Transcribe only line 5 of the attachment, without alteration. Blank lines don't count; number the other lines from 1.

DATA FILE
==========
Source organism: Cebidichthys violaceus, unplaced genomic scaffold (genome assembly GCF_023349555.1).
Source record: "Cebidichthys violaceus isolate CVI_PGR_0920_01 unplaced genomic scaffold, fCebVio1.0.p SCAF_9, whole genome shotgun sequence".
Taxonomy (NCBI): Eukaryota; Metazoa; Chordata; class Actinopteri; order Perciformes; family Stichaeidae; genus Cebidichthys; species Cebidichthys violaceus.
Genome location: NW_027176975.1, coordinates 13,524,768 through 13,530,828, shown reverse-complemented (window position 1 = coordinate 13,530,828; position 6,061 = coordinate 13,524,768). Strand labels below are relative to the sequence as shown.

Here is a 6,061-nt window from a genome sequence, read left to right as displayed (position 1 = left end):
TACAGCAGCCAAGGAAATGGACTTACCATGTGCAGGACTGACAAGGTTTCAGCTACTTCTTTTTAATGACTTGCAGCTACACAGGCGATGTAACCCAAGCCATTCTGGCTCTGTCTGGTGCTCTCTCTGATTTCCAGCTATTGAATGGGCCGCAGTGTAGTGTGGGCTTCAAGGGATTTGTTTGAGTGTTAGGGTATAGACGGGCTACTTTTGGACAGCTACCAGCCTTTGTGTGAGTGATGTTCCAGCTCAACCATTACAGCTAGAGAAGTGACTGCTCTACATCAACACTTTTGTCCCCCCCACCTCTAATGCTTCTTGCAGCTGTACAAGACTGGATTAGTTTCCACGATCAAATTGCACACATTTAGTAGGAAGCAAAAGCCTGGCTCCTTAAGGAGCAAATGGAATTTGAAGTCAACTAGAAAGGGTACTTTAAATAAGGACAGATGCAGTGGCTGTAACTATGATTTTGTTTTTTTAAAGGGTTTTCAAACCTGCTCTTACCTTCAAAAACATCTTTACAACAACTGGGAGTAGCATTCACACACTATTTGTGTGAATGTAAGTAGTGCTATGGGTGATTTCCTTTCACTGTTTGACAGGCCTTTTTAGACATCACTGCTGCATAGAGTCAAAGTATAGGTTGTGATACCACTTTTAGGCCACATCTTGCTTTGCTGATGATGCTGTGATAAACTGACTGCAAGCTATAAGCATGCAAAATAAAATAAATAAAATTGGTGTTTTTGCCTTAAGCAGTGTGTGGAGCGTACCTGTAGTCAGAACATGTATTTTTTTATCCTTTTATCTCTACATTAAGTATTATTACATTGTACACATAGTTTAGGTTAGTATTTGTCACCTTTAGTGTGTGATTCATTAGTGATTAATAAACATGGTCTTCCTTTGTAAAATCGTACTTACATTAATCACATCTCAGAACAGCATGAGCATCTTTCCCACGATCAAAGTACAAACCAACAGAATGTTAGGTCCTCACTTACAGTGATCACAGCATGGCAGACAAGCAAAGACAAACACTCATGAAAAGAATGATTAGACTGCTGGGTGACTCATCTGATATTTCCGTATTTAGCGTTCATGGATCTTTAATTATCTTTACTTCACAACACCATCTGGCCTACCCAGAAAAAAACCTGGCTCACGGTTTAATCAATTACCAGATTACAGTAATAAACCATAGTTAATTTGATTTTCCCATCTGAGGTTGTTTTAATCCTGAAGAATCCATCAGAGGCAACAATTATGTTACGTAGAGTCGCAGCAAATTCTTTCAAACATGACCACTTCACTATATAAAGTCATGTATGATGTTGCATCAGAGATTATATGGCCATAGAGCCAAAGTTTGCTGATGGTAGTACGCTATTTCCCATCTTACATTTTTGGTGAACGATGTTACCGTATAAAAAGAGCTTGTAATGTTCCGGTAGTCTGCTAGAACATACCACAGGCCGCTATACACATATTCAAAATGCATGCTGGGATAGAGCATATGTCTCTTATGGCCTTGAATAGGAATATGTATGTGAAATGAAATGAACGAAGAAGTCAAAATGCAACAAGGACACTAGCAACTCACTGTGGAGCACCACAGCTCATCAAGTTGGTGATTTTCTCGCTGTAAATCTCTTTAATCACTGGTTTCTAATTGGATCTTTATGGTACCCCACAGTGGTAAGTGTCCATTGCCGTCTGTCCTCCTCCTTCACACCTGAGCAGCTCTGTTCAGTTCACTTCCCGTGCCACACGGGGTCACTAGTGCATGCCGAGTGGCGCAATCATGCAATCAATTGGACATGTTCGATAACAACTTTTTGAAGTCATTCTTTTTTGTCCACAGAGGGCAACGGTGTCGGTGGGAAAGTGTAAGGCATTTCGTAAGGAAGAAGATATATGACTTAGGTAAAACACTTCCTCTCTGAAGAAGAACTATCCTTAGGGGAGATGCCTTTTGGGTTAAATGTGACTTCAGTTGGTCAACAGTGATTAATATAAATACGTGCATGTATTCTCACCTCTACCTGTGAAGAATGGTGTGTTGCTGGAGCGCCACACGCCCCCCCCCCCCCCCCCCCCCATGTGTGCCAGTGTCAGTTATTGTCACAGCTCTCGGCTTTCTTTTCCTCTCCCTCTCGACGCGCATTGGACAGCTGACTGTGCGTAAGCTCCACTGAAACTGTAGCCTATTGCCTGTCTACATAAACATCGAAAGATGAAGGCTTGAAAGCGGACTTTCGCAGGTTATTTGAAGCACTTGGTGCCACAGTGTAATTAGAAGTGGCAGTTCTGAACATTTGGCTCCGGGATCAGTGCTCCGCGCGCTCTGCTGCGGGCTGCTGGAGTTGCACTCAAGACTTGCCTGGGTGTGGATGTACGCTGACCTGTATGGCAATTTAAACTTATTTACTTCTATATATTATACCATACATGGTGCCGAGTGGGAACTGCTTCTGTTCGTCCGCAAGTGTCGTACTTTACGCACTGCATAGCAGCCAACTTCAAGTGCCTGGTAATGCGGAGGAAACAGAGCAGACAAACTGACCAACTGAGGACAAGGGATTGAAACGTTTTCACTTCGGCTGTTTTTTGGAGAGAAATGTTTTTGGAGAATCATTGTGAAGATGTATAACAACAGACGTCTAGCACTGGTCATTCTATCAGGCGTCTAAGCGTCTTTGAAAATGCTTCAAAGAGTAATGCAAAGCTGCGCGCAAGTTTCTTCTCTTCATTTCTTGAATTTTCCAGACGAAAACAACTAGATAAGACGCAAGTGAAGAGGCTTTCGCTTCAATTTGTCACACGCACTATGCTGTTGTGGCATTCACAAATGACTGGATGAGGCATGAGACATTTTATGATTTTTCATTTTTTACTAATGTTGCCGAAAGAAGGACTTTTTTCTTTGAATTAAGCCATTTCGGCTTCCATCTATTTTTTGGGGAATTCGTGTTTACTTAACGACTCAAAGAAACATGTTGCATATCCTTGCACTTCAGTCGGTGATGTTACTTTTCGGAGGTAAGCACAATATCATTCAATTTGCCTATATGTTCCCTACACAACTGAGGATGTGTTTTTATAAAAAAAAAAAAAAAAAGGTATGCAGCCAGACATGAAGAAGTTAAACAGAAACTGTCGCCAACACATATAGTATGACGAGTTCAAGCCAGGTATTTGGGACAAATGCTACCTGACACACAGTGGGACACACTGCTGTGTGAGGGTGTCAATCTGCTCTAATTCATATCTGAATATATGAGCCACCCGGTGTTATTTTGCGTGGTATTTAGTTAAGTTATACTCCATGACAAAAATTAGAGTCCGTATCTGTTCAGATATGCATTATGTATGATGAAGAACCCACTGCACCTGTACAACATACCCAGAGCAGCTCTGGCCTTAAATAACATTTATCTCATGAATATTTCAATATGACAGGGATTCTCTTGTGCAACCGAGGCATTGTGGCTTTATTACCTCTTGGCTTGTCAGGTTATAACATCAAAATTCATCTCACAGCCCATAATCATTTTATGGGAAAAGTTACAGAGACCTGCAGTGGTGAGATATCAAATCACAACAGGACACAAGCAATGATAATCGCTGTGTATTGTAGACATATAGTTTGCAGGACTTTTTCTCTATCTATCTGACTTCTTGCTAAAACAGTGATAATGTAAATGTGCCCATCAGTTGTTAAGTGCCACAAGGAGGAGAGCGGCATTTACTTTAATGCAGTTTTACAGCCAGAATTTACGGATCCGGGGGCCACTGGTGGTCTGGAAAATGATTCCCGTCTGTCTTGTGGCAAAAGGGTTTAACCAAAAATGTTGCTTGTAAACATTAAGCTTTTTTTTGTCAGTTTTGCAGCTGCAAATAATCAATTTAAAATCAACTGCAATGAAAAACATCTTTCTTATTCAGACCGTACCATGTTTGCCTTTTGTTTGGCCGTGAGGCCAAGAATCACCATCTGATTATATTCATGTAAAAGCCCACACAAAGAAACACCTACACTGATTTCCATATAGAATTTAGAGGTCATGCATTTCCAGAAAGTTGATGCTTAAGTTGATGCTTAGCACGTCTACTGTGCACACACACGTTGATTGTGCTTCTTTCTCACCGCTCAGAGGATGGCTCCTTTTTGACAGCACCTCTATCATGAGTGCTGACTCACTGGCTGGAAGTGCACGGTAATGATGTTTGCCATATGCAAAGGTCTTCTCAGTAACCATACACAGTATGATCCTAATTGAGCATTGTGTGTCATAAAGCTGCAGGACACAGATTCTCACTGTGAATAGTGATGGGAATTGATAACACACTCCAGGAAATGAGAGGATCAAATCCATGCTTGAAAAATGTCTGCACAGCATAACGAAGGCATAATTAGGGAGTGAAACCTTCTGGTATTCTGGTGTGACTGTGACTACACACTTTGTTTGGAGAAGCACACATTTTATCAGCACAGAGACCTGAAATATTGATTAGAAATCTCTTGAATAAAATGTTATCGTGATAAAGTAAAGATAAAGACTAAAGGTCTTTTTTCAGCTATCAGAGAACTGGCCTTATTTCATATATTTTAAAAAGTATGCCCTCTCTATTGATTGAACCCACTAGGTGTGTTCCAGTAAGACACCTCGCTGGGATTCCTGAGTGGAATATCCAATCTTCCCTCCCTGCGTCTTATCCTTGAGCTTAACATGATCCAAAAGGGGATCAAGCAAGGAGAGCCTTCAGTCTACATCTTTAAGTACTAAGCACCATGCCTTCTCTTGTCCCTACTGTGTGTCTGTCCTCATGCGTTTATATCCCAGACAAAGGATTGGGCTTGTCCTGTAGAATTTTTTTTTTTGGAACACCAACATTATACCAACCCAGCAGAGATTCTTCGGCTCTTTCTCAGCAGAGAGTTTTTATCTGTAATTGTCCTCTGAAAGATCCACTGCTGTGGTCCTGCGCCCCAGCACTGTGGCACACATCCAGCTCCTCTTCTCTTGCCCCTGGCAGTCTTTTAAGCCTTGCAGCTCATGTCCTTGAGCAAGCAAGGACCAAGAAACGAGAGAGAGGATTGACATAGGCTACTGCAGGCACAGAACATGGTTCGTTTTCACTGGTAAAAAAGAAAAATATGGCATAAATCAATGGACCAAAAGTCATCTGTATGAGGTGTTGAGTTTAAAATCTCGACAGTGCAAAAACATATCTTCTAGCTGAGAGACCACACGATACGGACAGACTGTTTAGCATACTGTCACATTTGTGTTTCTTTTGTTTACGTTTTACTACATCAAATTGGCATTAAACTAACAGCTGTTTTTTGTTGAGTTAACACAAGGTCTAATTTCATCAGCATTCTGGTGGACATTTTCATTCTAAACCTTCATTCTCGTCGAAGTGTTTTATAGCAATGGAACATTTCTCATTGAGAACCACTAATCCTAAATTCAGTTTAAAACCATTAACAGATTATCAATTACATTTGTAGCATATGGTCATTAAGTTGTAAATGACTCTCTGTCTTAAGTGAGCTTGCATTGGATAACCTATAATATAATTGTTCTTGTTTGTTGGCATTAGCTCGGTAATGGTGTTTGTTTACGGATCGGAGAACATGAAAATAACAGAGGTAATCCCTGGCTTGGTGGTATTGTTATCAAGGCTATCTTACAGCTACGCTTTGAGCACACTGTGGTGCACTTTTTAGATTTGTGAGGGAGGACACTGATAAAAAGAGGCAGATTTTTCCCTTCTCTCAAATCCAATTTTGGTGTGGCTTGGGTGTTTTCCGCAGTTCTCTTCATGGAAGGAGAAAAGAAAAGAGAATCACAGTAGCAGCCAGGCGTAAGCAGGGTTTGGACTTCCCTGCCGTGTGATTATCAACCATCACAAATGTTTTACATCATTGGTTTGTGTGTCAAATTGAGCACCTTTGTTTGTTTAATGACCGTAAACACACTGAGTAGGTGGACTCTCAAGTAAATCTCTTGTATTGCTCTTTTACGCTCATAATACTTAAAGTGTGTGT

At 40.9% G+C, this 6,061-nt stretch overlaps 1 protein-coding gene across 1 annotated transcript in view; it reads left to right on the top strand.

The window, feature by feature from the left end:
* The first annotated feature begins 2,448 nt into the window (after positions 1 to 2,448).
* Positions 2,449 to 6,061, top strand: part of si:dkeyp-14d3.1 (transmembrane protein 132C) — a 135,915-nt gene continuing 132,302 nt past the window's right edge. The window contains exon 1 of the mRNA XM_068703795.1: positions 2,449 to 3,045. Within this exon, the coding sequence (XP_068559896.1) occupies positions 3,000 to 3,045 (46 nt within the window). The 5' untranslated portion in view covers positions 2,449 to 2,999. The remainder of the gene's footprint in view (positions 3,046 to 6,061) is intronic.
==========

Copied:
Here is a 6,061-nt window from a genome sequence, read left to right as displayed (position 1 = left end):